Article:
What's Cool In Road Cycling

PEZ Talk: Steven Burke

He’s British, he’s one of the fastest men in the world over four kilometers and an Olympic and World Champion on the track in 2012 and no it’s not Bradley Wiggins. It’s Steven Burke, a stalwart of the British Team Pursuit squad and a man with a fearsome turn of speed. We recently caught up with Steven to chat about what the future holds for the fast man from Lancashire.

“Olympic team pursuit gold medallist Steven Burke will be supporting athletics legend Jonathan Edwards as he prepares for his first ever cycling event. Jonathan will take part alongside over 2,000 cyclists at the Marie Curie Cancer Care Etape Pennines, an incredibly beautiful and challenging 60 mile closed road cycling sportive, on 20th July 2014 in County Durham.”

So said the press release; it also asked us if we’d like to interview Steven.

Interview one of the fastest men alive over four kilometres – part of the team which rode that world record 3:51:659 for the distance in the London Olympics? Absolutely.

In action at the Minsk World Championships

The interview came at a very interesting time; just days after the GB team pursuit squad had failed to qualify for the finals of the event in the World Championships in Cali with squad stalwart Burke sitting out the qualifying ride. The team pursuit qualifying and competition is merciless, four teams qualify; the fastest rides against second fastest for gold, whilst third fastest rides against fourth fastest for bronze – everyone else goes home.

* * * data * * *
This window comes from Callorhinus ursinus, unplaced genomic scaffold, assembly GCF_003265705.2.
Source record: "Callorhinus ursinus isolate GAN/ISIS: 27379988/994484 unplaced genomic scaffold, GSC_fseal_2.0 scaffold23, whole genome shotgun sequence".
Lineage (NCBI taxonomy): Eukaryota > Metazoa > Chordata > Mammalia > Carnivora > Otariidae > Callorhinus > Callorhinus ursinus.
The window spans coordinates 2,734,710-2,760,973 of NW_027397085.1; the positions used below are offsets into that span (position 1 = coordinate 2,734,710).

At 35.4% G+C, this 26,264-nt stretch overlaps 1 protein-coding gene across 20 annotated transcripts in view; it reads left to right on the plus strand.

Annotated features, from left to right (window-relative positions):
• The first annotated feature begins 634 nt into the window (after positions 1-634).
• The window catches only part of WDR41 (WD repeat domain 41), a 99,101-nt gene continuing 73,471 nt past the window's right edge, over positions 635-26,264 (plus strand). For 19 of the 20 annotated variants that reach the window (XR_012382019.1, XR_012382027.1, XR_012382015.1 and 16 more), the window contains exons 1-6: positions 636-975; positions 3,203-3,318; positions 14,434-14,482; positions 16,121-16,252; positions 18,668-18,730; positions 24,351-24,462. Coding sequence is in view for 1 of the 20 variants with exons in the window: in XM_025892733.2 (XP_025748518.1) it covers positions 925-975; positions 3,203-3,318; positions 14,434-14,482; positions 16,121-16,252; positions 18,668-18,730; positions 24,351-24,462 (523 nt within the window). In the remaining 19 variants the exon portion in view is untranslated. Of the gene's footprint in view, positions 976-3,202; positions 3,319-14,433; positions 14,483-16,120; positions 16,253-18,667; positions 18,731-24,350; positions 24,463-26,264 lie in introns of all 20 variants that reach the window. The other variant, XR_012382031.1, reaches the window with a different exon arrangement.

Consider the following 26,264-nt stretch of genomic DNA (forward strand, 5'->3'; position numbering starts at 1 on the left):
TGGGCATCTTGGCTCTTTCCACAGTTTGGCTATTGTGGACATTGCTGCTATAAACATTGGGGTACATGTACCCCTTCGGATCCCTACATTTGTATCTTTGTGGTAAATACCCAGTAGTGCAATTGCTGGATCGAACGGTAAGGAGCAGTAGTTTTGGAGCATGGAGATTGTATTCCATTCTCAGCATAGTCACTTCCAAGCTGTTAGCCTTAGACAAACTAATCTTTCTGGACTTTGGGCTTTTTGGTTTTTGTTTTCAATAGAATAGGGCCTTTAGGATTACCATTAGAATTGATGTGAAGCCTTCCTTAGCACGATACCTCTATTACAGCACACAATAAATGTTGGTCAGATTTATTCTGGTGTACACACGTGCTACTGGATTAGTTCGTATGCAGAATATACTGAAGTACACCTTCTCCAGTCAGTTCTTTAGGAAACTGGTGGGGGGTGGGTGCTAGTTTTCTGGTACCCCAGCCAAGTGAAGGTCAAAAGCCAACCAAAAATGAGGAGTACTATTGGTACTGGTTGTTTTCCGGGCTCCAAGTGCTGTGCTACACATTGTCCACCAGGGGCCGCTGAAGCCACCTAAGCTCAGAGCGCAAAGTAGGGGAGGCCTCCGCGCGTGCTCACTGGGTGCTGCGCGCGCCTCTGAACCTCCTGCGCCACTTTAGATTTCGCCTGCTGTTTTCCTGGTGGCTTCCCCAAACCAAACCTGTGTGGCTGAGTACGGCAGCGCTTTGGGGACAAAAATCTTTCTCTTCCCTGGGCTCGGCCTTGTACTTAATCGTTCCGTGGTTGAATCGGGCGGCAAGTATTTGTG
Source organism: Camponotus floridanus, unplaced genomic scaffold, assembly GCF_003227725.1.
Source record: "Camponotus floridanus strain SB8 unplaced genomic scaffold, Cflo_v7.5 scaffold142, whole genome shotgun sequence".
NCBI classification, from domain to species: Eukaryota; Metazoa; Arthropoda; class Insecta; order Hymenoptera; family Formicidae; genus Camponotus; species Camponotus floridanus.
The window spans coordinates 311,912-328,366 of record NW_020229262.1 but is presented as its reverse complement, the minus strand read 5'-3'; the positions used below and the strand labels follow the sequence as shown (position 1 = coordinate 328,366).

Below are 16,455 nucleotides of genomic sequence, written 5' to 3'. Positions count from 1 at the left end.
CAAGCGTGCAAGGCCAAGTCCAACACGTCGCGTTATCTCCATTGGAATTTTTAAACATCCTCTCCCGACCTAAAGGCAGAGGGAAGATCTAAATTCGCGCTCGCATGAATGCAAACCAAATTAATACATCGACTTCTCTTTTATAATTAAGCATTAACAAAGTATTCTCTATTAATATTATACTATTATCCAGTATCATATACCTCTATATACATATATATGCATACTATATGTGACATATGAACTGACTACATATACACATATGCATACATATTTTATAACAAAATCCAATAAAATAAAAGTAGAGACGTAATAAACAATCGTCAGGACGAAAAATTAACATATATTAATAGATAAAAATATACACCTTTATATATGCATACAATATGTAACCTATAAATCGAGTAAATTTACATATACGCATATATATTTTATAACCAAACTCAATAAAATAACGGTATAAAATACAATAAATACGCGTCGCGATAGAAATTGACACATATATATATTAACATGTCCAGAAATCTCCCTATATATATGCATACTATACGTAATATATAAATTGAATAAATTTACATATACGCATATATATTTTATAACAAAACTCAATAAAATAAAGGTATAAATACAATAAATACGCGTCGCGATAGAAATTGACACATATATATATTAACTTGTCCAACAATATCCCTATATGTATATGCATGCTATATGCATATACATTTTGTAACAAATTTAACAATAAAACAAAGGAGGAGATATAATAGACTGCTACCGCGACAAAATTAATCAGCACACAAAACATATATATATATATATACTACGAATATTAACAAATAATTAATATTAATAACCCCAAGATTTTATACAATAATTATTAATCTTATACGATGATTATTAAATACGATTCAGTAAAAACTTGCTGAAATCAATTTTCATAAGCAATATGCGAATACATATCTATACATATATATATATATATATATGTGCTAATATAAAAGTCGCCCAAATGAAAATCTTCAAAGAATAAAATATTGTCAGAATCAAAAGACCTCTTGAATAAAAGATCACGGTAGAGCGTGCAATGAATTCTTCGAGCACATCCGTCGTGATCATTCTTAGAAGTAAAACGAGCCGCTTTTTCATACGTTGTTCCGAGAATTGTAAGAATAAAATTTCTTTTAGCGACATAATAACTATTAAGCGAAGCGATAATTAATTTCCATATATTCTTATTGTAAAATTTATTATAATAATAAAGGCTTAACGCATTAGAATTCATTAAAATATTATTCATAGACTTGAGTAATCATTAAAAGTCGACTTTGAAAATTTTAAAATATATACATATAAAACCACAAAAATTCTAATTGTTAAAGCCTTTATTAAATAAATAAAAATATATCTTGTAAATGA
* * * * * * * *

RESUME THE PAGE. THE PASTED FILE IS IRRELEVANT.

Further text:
In 1999 the GB team placed fifth in the Worlds but every year since then have been in a medal ride off, either for gold or bronze; only failing once – in 2009 – to be on the podium. They also took Olympic gold in 2008 and 2012 – so their eighth place in qualifying at Cali, some four seconds off the pace was a shocker.

But let’s start with less controversial subject matter.

Jonathan Edwards can justifiably claim to be that much over-used word, a ‘legend’ in athletics. British, European, Commonwealth, World and Olympic record holder in the triple jump (it used to be the ‘hop, step and jump’) Edwards still holds the world record from 1995 at 18.29 metres – that’s 60 feet.